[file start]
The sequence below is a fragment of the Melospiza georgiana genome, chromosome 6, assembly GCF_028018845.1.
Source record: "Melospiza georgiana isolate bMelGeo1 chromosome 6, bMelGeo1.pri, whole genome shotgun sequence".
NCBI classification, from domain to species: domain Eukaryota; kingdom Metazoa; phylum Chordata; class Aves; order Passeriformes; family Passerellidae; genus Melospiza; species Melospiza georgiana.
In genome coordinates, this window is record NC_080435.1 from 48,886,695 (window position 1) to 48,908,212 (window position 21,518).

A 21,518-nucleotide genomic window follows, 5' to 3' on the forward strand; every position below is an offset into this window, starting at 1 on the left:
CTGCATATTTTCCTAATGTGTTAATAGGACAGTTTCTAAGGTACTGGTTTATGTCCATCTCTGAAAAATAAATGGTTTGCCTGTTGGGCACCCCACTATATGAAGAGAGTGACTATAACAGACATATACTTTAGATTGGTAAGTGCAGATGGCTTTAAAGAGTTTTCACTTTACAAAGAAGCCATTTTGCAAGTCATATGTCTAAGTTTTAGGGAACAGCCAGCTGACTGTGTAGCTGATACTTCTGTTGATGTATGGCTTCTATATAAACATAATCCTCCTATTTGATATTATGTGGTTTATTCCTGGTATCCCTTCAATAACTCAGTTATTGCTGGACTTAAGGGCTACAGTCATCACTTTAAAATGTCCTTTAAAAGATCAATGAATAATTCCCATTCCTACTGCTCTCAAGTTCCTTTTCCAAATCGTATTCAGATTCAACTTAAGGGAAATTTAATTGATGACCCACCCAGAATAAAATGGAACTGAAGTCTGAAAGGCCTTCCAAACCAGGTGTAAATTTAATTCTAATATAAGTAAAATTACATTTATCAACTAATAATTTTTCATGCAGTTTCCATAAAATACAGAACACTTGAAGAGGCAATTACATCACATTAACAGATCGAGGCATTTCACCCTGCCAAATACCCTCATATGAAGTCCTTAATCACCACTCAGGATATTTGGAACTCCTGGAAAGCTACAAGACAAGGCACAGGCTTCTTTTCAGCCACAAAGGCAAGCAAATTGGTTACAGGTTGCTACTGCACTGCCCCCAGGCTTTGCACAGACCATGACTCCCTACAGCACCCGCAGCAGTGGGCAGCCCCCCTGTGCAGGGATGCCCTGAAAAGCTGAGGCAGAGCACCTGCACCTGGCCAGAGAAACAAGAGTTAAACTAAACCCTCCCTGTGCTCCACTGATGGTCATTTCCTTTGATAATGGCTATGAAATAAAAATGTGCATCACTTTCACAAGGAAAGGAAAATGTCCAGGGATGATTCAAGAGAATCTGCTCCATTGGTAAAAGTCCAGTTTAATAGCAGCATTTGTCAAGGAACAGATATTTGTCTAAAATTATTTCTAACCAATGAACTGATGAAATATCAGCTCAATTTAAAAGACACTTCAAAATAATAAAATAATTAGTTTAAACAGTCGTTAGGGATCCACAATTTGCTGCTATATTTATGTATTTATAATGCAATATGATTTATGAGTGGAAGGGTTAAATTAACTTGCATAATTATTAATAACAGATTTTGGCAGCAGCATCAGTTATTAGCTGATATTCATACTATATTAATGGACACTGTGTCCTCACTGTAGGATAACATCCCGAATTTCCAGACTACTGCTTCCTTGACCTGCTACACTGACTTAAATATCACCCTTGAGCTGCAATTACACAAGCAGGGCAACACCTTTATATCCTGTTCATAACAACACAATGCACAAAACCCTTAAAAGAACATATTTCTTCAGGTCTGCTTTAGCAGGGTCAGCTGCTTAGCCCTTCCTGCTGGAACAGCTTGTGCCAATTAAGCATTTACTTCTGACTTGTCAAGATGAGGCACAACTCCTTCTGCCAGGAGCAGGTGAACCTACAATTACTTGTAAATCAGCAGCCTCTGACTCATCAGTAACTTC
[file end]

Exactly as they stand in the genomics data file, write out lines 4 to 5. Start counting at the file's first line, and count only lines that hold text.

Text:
In genome coordinates, this window is record NC_080435.1 from 48,886,695 (window position 1) to 48,908,212 (window position 21,518).

A 21,518-nucleotide genomic window follows, 5' to 3' on the forward strand; every position below is an offset into this window, starting at 1 on the left: